Ma Ge shi zuo cheng [A City Called Macau] (2019)

Ma Ge shi zuo cheng
Director: Shaohong Li
Writer: Man Keung Chan, Wei Lu, Geling Yan
Based on: Geling Yan‘s novel
Cast: Baihe Bai, Jue Huang, Gang Wu, Carina Lau, Tian Liang, Samuel Pang, Lu Wei, Le Geng, Xiaotong Yu, Xiaoming Su, Xianxu Hu, Eric Tsang
Part of: We Are One Film Festival
Seen on: 12.6.2020

Mei Xiaoou (Bai Baihe) is a casino broker, meaning that she manages rich clients, finding them games and loans when necessary, all to keep them gambling and happy. One of her best clients is Duan Kaiwen (Gang Wu), who shows up every once in a while in Macau and knows to keep his head. Sculptor Shi (Jue Huang), to whom Xiaoou feels drawn very strongly, on the other hand gets quickly drawn into addiction. Both men will change Xiaoou’s life over the course of a decade.

A City Called Macau has an interesting premise, but it left too many things in the realm of vague references for me. I just couldn’t follow as character motivations and simply facts were left unclear for me.

The film poster showing a close-up of Mei Xiaoou (Bai Baihe).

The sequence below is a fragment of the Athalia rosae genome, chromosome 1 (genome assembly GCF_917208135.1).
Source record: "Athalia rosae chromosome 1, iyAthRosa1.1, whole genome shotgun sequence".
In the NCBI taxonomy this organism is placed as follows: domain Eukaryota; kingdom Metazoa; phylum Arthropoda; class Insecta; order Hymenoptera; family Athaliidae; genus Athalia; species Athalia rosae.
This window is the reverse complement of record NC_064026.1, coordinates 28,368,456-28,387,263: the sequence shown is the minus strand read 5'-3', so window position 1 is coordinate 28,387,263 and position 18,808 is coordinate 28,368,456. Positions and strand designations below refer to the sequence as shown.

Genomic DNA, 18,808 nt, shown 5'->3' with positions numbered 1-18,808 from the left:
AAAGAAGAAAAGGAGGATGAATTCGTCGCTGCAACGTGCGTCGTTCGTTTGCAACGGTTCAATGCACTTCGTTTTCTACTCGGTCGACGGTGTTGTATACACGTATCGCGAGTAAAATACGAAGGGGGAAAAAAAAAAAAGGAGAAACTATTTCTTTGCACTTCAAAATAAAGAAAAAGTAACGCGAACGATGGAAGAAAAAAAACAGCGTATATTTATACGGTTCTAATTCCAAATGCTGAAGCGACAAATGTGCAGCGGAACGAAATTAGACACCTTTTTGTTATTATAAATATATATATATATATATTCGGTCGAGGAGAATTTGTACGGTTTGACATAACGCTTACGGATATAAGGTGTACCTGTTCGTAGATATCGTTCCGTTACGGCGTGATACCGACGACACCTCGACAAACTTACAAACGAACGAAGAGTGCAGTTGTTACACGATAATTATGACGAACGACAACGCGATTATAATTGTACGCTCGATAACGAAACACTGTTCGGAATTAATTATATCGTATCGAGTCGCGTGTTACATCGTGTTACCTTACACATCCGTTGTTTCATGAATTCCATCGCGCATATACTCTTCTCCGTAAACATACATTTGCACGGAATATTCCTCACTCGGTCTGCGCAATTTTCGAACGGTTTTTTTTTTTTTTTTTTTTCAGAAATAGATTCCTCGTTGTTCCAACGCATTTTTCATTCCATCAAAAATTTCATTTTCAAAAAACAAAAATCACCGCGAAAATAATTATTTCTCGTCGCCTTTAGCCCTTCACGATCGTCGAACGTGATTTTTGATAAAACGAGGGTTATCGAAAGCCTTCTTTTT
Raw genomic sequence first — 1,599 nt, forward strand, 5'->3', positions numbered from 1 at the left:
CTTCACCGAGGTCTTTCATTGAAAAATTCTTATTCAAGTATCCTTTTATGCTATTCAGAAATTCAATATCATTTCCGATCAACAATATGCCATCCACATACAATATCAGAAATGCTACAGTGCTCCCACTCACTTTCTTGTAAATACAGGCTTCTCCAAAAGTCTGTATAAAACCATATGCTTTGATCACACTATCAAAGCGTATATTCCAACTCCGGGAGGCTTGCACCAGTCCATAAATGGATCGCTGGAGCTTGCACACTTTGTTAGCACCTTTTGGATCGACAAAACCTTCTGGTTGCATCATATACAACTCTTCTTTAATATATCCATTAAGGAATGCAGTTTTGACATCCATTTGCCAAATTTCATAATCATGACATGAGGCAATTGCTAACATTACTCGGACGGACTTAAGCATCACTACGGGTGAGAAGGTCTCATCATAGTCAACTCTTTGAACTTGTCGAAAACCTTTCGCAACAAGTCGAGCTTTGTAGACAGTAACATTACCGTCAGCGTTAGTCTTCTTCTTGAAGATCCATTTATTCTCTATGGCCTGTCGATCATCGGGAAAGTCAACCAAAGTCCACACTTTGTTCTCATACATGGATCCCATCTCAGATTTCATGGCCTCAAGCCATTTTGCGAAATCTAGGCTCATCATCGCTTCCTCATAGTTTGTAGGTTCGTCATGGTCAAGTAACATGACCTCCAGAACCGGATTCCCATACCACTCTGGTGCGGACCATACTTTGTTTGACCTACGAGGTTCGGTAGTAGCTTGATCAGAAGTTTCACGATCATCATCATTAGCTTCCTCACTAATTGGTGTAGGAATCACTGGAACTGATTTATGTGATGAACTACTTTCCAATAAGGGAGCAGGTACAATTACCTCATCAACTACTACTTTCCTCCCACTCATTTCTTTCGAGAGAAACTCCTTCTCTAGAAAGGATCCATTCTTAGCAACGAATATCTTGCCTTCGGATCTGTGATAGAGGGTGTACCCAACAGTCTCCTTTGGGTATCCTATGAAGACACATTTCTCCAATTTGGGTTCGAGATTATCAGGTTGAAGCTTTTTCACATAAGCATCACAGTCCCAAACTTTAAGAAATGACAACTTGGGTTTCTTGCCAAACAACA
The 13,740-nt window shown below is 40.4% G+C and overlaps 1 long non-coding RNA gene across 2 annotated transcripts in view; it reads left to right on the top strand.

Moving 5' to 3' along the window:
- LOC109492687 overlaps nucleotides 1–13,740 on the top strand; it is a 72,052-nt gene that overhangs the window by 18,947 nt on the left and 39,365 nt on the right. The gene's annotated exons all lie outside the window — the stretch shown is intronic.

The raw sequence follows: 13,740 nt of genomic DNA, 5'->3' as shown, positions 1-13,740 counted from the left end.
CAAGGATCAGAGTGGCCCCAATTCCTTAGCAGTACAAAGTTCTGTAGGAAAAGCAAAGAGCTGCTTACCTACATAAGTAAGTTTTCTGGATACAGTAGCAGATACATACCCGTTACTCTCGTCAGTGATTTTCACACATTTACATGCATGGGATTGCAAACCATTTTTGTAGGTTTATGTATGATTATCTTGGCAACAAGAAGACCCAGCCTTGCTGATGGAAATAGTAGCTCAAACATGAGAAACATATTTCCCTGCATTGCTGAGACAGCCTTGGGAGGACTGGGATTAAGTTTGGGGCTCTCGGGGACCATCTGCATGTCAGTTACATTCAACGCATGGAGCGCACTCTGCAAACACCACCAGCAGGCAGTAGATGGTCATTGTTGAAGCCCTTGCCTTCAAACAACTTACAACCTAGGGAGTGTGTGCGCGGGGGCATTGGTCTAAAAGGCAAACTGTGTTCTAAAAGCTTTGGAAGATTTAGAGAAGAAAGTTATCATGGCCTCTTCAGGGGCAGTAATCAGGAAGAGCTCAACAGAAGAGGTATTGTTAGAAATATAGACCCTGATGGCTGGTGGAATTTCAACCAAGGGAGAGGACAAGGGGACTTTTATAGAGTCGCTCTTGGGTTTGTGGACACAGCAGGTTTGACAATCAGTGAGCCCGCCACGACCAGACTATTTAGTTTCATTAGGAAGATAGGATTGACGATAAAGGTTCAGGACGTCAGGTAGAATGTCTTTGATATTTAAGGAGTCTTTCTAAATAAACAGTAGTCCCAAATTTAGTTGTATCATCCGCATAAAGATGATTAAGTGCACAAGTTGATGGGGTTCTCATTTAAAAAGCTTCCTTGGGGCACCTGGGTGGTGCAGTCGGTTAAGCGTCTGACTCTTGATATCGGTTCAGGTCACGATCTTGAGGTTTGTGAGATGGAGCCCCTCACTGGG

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Mou gaan dou [Infernal Affairs] (2002)

Mou gaan dou
Director: Andrew Lau Wai-Keung, Alan Mak
Writer: Alan Mak, Felix Chong
Cast: Andy Lau, Tony Chiu-Wai Leung, Anthony Chau-Sang Wong, Eric Tsang, Kelly Chen, Sammi Cheng
Seen on: 7.8.2018

Chen Wing Yan (Tony Chui-Wai Leung) has been working for the Hong Kong mafia for a decade and has managed to keep it a secret that he is actually a police officer and keeps feeding information back to him. But he has been doing this for so long, there is practically nobody in the police force left anymore who knows that he is undercover and anyway, he’s ready to come back home. At the same time, Lau Kin Ming (Andy Lau) has been working for the police for a decade as well, when actually he is a member of the mafia. He got used to his life as a police officer and would rather turn his back on the mafia once and for all. Both men are tasked with finding each other and so the hunt begins.

Infernal Affairs is a tense, well-made thriller that managed to draw me in, telling a good story that’s grounded in its characters.

The film poster showing Andy Lau's and Tony Chiu-Wai Leung's eyes in super close-up.
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